Upgrade (2018)
Upgrade (2018)

Genre: Sci-Fi Thriller Running Time: 1 hr. 40 min.

Release Date: June 1st, 2018 MPAA Rating: R

Director: Leigh Whannell Actors: Logan Marshall-Green, Melanie Vallejo, Harrison Gilbertson, Benedict Hardie, Richard Cawthorne, Christopher Kirby, Richard Anastasios, Linda Cropper, Betty Gabriel, Simon Maiden




n a fascinating first-of-its-kind, the production companies and title of the film are spoken rather than printed onscreen. It’s fitting, even though the story is set only in the near future, as opposed to the far future of space operas and space travel adventures. Here, however, everything is controlled by voice-activation and voice-controlled smart-devices – from cars, to interactive walls, to computer screens embedded in virtually every surface, to communications systems integrated throughout houses.

Grey Trace (Logan Marshall-Green) and his wife Asha (Melanie Vallejo) take a trip down to a friend’s house – Grey in his recently refurbished classic car, Asha in her self-driving, fully electronic, talking vehicle. Pal Eron Keen (Harrison Gilbertson) lives in a massive subterraneous compound, where he researches his company’s latest invention, STEM, a computer chip and artificial intelligence that Keen boasts is a better brain. “It can do things that will benefit society.”

On their way home, the Traces’ car encounters some internal errors, causing a detour into an old part of town called New Crown, where people still live in extreme poverty, shacked up in tents. Their car flips over, triggering a call to the authorities, while media drones encircle the area, but a gang of robbers beats the police to the scene. Although a motive doesn’t seem apparent, the masked men shoot both of the Traces, killing Asha and damaging Grey’s spine – permanently confining him to a wheelchair.

Three months later, Grey is a quadriplegic, dependent on robotic arms to prepare his meals and help with daily tasks. He’s distraught, particularly with the ineffectiveness of the police investigation, led by Detective Cortez (Betty Gabriel), but he intermittently clings to the hope of bringing Asha’s killers to justice. When his depression leads to suicide attempts, Eron stops by the hospital, offering Grey a second chance – through the use of his STEM chip to fix the damage to Grey’s spine. The catch, however, is that it must be their secret, surgically implanted away from the prying eyes of governmental regulations and the press.

“Upgrade” displays a “Blade Runner” vibe at the start, though the crowded metropolis of that contemporary classic hasn’t quite been reached – as if it will take a couple of decades before extreme levels of overpopulation send communities into the skies. Here, with advanced technology and futuristic vehicles, there’s more of a “Minority Report” feel in the production design. The cars don’t fly, but the science-fiction components are unmistakable. Interestingly, once Grey goes through with his enhancement procedure, the AI chip – equipped with a voice of its own, speaking inside his head – aids in sleuthing, allowing Grey to become a state-of-the-art detective himself. Plus, he’s somewhat superhuman.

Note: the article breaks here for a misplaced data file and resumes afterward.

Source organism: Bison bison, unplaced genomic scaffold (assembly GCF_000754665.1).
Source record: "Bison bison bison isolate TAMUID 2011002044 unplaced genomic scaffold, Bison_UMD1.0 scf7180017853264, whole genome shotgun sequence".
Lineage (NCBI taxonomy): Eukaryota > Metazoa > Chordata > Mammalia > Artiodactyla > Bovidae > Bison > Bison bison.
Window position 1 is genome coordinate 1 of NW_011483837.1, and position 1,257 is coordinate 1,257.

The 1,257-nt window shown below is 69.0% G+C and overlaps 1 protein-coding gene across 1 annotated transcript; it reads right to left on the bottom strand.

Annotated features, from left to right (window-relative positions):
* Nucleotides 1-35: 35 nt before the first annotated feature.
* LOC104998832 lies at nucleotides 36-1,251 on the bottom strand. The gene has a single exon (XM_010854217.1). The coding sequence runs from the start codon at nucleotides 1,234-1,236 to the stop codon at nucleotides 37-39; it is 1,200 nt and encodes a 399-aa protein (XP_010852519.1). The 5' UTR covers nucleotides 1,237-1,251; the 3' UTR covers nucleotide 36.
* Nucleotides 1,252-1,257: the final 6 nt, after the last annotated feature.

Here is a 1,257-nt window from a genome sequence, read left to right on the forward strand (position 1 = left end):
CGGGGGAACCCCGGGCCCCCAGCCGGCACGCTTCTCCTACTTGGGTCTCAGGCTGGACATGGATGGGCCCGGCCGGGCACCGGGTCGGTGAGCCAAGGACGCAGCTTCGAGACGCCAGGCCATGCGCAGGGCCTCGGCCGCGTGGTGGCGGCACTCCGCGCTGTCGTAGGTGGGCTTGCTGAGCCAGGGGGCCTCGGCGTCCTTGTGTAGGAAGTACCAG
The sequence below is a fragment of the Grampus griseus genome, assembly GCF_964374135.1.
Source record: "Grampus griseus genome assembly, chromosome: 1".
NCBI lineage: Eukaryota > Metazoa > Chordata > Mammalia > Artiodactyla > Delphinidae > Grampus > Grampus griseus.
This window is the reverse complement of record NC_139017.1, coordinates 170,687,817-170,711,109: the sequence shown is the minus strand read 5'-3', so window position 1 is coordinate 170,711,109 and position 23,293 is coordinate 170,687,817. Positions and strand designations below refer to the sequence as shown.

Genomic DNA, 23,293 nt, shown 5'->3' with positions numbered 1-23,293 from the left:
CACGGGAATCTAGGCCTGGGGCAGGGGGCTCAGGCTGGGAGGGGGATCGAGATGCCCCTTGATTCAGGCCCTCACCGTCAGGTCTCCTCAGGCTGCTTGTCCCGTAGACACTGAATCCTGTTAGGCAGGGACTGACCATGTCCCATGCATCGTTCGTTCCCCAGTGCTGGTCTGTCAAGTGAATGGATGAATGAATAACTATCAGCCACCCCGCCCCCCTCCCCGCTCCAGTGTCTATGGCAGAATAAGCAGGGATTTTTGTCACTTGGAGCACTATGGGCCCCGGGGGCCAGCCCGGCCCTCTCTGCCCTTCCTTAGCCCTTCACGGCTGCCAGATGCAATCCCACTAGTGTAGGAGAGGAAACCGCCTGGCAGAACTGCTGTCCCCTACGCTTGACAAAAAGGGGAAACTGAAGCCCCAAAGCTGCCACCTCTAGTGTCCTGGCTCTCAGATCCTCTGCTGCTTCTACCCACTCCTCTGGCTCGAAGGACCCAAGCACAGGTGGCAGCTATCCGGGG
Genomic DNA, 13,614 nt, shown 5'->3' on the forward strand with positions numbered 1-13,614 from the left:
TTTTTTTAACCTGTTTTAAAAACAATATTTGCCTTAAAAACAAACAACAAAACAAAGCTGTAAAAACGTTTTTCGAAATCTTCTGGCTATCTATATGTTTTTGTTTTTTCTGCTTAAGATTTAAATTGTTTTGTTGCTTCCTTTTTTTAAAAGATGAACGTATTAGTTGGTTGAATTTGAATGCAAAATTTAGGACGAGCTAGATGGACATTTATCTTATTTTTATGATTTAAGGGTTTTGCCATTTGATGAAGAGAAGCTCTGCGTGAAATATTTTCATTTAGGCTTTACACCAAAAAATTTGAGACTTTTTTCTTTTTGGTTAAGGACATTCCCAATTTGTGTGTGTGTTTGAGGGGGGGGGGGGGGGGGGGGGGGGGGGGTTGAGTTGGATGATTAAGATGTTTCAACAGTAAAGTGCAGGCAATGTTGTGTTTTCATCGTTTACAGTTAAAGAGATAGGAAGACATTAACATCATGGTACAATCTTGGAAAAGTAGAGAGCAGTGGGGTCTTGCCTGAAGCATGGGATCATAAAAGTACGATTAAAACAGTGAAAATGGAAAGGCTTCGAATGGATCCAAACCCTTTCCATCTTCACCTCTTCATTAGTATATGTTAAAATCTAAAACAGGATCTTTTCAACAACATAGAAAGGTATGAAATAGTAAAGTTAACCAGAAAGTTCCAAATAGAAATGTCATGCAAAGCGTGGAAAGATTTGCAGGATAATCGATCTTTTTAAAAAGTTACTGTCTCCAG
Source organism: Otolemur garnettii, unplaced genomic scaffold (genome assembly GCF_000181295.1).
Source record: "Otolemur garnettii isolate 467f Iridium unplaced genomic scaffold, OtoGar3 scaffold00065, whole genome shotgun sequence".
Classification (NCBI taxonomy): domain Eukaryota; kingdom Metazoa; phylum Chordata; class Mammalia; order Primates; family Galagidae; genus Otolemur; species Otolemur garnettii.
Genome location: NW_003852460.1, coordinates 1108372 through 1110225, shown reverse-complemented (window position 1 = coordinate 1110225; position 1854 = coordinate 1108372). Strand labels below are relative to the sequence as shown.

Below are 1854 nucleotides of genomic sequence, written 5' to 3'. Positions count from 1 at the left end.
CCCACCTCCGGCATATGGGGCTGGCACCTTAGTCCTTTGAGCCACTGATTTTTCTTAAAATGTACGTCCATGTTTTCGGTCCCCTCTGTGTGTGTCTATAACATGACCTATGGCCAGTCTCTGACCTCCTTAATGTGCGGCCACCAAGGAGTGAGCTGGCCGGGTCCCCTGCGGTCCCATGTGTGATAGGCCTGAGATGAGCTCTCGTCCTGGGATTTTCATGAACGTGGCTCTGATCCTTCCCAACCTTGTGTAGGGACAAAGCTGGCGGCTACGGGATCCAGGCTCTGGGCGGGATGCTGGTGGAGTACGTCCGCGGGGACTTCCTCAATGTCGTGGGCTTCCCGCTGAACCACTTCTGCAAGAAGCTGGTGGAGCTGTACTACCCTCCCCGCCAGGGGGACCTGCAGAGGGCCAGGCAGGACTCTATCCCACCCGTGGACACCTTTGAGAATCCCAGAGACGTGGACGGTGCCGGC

“You now have full control again, Grey.” With Leigh Whannell (the writer of “Saw,” “Dead Silence,” and “Insidious”) at the helm, the intricacies and ethical considerations of artificial intelligence are quickly abandoned in favor of action, violence, and gore. Biomechanical implants contribute to gruesome autopsy and surgery sequences, but it’s the martial arts fighting that shoots to the forefront, especially when humor is utilized abundantly. A wealth of comedy works its way into the bloodshed, making the grisly imagery more palatable.

“I no longer need your permission to act.” There’s also a remarkable amount of cleverness in this dark, chaotic vision of the future, blending believable technology with fantastical notions of science-fiction. Body-hacking and other fusions of biology and machinery, along with manipulating computer coding and remotely taking over autonomous systems seem reasonable; microscopic weaponry (nanobots) and bionic eyes that can play back footage or see through walls are more farfetched. Nevertheless, the creativity contributes toward over-the-top bodily destruction right alongside innovative interpretations of technology run amok and toying with senses of reality, borrowing from staples like “2001: A Space Odyssey,” “The Matrix,” “Inception,” “I, Robot,” and more (as well as from popular but poorly executed works like “Elysium” and “Ex Machina”). At the same time, however, it undoubtedly generates fresh ideas, which will surely be conducive to subsequent sci-fi tales.

– Mike Massie

  • 7/10